Weeping Fig, Growth in Check
My little fig tree put on a lot of new growth this year. Let me qualify this statement. By “fig,” in this case, I mean my weeping fig (Ficus benjamina). It’s a relative of edible fig, also edible (but rarely eaten), and a common houseplant, valued for its relaxed appearance, its small, glossy green leaves, and its tolerance for indoor environments. By “a lot of new growth,” I mean a half an inch or so.
Despite that meager growth, the plant has grown too large. Nothing like it would have grown outdoors in open ground in the tropics, where this trees’ branches quickly soar skyward and sideways to the size of our sugar maples. From those branches drip aerial roots which anchor themselves in the ground, the ones nearest the trunk eventually merging together to become part of a fattening trunk.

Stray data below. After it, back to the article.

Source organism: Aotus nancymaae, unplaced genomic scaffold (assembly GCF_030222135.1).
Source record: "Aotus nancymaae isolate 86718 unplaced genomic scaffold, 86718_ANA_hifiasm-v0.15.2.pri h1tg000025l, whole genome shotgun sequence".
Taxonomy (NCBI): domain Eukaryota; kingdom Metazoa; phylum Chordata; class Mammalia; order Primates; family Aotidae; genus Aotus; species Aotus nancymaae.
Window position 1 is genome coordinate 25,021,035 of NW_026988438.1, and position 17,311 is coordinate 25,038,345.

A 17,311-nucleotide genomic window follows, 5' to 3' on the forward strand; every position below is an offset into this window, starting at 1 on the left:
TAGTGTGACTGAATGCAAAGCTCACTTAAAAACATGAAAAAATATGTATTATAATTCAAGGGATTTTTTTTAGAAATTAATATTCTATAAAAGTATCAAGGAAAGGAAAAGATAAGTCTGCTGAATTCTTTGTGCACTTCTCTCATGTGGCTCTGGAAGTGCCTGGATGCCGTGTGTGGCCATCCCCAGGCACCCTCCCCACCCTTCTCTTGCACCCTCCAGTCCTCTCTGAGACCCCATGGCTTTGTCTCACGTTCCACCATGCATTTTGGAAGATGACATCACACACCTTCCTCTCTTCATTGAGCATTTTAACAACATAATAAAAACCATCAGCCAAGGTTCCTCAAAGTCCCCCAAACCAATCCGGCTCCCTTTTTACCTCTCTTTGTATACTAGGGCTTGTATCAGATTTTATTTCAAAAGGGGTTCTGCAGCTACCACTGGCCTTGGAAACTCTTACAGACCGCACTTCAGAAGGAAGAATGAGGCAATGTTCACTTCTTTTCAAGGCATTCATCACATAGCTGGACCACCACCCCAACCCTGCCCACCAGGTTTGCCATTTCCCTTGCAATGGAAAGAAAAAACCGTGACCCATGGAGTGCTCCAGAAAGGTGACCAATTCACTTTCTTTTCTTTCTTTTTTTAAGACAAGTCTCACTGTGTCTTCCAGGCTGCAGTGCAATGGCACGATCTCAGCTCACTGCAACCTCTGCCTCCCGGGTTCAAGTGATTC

My little fig, you probably guessed by now, is a bonsai. The tree, if I may call a four-inch-high plant a “tree,” began life here as one of a clump of what evidently were rooted cuttings in a small, plastic pot I purchased on impulse from a big box store.
Back here at the farmden, I got to work on it, first teasing the plants apart from each other, selecting one as keeper. The road to bonsai-dom began as I trimmed back the roots to be able to fit the plant into its new home, a 3 by 4-1/2 inch shallow pot about an inch deep. There was little to prune aboveground, but I made any cuts necessary, with the future in mind.